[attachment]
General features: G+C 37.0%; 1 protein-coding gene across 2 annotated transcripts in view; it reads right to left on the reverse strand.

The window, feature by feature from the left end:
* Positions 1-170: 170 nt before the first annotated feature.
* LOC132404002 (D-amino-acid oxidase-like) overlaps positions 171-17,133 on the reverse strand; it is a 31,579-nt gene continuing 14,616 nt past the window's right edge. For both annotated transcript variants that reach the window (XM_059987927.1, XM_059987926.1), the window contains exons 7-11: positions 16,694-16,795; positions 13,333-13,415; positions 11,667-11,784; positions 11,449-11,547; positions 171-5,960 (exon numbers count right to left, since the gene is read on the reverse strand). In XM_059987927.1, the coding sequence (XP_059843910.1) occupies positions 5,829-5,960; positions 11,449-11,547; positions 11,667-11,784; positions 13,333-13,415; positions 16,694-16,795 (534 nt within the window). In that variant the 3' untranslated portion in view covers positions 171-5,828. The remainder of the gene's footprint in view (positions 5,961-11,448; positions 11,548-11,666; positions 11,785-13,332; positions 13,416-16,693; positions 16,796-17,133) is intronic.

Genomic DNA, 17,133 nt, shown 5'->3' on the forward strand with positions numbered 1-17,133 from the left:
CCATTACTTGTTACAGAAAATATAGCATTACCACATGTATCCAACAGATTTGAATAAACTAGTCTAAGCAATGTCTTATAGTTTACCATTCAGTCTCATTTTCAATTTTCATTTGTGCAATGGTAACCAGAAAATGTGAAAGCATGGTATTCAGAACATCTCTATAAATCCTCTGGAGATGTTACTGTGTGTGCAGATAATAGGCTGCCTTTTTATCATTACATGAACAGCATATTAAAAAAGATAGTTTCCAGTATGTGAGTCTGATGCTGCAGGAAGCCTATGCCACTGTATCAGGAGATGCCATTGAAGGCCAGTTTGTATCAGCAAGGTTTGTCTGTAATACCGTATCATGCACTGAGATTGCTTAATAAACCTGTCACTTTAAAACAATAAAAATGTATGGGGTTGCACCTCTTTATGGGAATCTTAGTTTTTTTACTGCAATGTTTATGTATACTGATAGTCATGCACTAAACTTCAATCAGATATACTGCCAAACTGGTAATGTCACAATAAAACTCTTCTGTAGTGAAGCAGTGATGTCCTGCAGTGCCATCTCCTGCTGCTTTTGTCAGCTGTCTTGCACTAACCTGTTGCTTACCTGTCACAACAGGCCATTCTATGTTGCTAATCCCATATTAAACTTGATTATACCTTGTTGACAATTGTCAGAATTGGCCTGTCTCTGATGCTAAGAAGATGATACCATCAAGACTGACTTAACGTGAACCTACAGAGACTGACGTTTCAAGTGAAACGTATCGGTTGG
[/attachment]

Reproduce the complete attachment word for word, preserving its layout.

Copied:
General features: G+C 37.0%; 1 protein-coding gene across 2 annotated transcripts in view; it reads right to left on the reverse strand.

The window, feature by feature from the left end:
* Positions 1-170: 170 nt before the first annotated feature.
* LOC132404002 (D-amino-acid oxidase-like) overlaps positions 171-17,133 on the reverse strand; it is a 31,579-nt gene continuing 14,616 nt past the window's right edge. For both annotated transcript variants that reach the window (XM_059987927.1, XM_059987926.1), the window contains exons 7-11: positions 16,694-16,795; positions 13,333-13,415; positions 11,667-11,784; positions 11,449-11,547; positions 171-5,960 (exon numbers count right to left, since the gene is read on the reverse strand). In XM_059987927.1, the coding sequence (XP_059843910.1) occupies positions 5,829-5,960; positions 11,449-11,547; positions 11,667-11,784; positions 13,333-13,415; positions 16,694-16,795 (534 nt within the window). In that variant the 3' untranslated portion in view covers positions 171-5,828. The remainder of the gene's footprint in view (positions 5,961-11,448; positions 11,548-11,666; positions 11,785-13,332; positions 13,416-16,693; positions 16,796-17,133) is intronic.

Genomic DNA, 17,133 nt, shown 5'->3' on the forward strand with positions numbered 1-17,133 from the left:
CCATTACTTGTTACAGAAAATATAGCATTACCACATGTATCCAACAGATTTGAATAAACTAGTCTAAGCAATGTCTTATAGTTTACCATTCAGTCTCATTTTCAATTTTCATTTGTGCAATGGTAACCAGAAAATGTGAAAGCATGGTATTCAGAACATCTCTATAAATCCTCTGGAGATGTTACTGTGTGTGCAGATAATAGGCTGCCTTTTTATCATTACATGAACAGCATATTAAAAAAGATAGTTTCCAGTATGTGAGTCTGATGCTGCAGGAAGCCTATGCCACTGTATCAGGAGATGCCATTGAAGGCCAGTTTGTATCAGCAAGGTTTGTCTGTAATACCGTATCATGCACTGAGATTGCTTAATAAACCTGTCACTTTAAAACAATAAAAATGTATGGGGTTGCACCTCTTTATGGGAATCTTAGTTTTTTTACTGCAATGTTTATGTATACTGATAGTCATGCACTAAACTTCAATCAGATATACTGCCAAACTGGTAATGTCACAATAAAACTCTTCTGTAGTGAAGCAGTGATGTCCTGCAGTGCCATCTCCTGCTGCTTTTGTCAGCTGTCTTGCACTAACCTGTTGCTTACCTGTCACAACAGGCCATTCTATGTTGCTAATCCCATATTAAACTTGATTATACCTTGTTGACAATTGTCAGAATTGGCCTGTCTCTGATGCTAAGAAGATGATACCATCAAGACTGACTTAACGTGAACCTACAGAGACTGACGTTTCAAGTGAAACGTATCGGTTGG